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Keywords

heart failure, motivational interviewing, narrative synthesis, self-care, systematic review

 

Authors

  1. Sokalski, Tamara MN, RN
  2. Hayden, K. Alix PhD, MSc, MLIS
  3. Raffin Bouchal, Shelley PhD, RN
  4. Singh, Pavneet PhD
  5. King-Shier, Kathryn PhD, RN, FESC

Abstract

Background: Heart failure contributes to frequent hospitalizations, large healthcare costs, and high mortality. Heart failure management includes patient adherence to strict self-care practices (ie, symptom recognition, limiting sodium and fluids, monitoring weight, maintaining an active lifestyle, and medication adherence as well as monitoring other medical conditions). These practices can be difficult to enact and maintain. Motivational interviewing, although not studied extensively in patients with heart failure, may enhance patients' abilities to enact and maintain self-care practices.

 

Objective: The aim of this study was to examine the effectiveness of motivational interviewing on self-care practices in the adult population with heart failure.

 

Methods: We conducted a narrative systematic review of peer-reviewed research literature focused on motivational interviewing in adult patients with heart failure. The following databases were searched from database inception to March 2019: MEDLINE, EMBASE, PsycINFO, Cochrane Central Register of Controlled Trials, Cumulative Index to Nursing and Allied Health Literature, ERIC, Educational Resource Complete, and Scopus. Of 1158 citations retrieved, 7 studies met the inclusion criteria.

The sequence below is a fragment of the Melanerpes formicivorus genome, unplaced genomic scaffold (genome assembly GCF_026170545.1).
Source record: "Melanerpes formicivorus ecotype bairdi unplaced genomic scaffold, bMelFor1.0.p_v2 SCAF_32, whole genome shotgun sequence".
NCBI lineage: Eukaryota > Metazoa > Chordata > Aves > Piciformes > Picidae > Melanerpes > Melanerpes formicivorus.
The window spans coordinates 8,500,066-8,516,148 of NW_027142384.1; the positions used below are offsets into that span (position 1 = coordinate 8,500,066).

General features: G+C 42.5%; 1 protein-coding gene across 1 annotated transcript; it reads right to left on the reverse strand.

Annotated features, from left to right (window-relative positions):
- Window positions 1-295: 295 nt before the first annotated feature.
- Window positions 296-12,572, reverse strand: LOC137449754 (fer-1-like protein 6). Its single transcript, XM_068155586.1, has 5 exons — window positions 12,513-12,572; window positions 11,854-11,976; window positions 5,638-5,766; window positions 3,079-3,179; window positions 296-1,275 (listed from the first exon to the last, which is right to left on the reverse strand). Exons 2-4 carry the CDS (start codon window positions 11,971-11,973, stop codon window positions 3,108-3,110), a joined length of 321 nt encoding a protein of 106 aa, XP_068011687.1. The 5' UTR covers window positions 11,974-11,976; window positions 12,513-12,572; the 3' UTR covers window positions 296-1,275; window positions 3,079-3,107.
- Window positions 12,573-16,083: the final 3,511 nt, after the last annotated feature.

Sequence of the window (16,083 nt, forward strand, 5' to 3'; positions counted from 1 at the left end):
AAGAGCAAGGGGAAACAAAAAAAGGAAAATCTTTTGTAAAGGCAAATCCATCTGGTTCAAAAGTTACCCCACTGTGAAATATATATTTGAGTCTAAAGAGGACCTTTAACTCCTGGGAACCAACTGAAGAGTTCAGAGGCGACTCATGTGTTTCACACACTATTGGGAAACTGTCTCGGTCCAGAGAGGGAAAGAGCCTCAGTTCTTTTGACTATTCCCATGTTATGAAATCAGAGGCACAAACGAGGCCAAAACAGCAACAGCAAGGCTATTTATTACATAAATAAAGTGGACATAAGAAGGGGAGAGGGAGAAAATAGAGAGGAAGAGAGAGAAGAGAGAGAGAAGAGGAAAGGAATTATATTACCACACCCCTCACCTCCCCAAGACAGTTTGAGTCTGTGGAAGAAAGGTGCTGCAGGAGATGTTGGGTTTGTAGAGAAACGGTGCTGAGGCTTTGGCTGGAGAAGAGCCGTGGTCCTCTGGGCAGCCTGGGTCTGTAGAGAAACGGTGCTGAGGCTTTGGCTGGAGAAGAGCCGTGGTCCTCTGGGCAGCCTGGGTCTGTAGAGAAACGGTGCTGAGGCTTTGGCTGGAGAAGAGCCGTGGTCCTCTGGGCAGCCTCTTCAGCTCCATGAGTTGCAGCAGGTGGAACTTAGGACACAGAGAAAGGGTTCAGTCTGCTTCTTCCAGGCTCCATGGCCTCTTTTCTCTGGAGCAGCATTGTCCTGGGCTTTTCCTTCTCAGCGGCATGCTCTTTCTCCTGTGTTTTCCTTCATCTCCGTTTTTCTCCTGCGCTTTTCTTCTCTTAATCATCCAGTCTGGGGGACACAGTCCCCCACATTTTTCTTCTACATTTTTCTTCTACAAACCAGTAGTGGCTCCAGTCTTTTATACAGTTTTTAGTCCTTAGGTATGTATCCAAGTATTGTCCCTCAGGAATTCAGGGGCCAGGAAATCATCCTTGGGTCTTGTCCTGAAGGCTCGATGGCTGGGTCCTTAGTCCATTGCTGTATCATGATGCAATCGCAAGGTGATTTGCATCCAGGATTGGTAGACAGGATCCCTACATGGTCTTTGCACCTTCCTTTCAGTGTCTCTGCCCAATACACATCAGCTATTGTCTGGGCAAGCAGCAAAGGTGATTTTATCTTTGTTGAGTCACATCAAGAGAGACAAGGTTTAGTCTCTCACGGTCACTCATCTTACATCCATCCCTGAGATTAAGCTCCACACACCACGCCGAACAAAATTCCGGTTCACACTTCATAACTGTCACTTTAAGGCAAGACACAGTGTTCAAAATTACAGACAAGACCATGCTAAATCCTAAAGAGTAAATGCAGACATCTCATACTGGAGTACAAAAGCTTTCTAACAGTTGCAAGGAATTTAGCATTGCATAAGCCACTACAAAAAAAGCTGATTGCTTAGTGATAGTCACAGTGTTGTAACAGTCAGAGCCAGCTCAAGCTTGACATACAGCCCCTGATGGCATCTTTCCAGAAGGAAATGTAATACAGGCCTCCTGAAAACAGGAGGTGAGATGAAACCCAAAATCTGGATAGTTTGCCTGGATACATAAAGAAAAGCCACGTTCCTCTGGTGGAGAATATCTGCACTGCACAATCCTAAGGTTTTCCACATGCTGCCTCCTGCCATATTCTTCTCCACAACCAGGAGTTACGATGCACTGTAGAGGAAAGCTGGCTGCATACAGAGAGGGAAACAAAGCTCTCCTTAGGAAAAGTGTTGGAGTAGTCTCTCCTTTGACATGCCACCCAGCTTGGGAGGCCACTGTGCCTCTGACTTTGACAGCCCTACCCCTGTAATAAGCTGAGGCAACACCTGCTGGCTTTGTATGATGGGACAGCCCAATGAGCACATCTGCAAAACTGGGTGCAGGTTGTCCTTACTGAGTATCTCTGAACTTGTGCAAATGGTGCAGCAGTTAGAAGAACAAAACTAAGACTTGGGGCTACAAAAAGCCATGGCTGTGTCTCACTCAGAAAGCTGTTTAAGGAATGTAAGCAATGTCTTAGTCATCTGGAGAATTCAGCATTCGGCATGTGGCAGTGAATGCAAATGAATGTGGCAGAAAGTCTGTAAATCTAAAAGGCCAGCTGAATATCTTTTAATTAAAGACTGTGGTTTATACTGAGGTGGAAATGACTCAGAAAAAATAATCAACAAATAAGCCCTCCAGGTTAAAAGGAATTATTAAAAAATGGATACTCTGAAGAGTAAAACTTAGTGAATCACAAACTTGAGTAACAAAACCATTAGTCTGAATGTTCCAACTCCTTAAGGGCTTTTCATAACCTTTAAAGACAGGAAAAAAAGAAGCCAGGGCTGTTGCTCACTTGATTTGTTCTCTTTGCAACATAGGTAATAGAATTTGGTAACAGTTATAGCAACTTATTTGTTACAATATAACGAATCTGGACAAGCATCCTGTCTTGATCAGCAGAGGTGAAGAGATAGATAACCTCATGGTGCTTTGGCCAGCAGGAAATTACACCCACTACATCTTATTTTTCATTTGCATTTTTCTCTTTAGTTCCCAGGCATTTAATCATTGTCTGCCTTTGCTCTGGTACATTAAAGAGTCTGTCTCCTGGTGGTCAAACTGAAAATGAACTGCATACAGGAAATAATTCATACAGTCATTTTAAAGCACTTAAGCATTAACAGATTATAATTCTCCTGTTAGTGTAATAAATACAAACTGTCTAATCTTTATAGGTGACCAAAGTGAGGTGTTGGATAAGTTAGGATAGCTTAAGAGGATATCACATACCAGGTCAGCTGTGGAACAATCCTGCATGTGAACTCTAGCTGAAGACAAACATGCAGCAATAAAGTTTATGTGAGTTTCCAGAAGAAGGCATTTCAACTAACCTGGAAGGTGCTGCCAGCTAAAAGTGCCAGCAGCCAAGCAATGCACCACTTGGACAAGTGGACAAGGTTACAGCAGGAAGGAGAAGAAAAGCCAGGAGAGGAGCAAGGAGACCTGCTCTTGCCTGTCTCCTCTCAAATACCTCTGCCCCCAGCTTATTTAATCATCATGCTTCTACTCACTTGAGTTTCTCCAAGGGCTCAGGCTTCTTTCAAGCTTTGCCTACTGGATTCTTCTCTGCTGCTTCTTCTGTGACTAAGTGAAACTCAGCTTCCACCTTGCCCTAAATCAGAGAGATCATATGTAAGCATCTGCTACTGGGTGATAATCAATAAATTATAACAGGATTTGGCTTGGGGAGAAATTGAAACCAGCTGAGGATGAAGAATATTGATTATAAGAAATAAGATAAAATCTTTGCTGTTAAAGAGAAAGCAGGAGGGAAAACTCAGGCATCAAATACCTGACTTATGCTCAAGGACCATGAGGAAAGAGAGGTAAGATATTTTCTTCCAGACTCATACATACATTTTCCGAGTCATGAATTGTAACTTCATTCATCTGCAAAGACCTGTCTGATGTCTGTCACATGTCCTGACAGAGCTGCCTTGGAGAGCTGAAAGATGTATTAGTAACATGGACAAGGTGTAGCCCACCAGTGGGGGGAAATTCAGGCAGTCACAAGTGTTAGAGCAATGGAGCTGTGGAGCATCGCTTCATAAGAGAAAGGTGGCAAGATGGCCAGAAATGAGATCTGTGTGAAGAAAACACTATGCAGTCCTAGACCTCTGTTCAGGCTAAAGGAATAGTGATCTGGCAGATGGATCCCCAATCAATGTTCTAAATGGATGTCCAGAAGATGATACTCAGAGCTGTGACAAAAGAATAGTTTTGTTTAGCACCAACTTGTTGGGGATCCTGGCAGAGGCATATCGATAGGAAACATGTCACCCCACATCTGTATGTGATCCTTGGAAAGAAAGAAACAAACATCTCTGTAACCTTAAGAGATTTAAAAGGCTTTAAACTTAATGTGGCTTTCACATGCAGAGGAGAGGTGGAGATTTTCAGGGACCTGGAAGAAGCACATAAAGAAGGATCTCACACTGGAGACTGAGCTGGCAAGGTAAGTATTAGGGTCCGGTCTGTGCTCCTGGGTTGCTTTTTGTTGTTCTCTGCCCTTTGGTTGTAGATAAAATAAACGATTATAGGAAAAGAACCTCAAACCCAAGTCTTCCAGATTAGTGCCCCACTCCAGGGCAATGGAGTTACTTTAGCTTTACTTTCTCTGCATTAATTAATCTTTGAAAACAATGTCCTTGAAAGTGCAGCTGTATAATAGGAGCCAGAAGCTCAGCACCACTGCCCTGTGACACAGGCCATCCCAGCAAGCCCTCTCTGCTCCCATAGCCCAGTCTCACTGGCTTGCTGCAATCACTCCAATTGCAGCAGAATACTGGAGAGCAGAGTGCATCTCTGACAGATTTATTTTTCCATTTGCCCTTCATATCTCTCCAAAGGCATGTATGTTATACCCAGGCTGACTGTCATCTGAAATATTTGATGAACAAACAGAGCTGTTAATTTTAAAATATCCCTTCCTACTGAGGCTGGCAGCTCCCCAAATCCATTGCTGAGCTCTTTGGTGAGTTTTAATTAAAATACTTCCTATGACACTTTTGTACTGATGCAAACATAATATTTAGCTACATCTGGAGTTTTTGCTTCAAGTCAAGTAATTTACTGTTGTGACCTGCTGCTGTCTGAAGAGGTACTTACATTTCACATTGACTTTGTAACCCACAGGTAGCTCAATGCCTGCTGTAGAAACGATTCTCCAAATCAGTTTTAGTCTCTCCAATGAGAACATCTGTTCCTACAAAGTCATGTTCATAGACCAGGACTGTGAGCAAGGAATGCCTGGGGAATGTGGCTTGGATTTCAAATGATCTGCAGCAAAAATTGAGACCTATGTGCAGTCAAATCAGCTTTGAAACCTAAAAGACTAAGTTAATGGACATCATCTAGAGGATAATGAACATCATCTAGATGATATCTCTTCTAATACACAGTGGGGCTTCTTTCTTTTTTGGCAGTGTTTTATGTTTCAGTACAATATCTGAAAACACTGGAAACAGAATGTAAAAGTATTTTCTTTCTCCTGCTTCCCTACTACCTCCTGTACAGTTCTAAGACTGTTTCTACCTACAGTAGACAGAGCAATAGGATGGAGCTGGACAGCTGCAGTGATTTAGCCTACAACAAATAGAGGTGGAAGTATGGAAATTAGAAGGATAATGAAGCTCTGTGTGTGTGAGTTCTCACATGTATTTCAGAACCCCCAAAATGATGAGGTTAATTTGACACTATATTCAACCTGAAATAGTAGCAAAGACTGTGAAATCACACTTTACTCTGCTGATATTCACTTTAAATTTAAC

Results: Outcomes were focused on self-care adherence (ie, maintenance, management, confidence), physical activity/exercise, and knowledge of self-care. Motivational interviewing has been effectively used either alone or in combination with other therapies and has been used in-home, over the telephone, and in hospital/clinic settings, although face-to-face interventions seem to be more effective. A number of limitations were noted in the included studies.

 

Conclusion: Motivational interviewing is a potentially effective adjunct to enhance self-care practices in patients with heart failure. Further high-quality research is needed to support changes in clinical practice.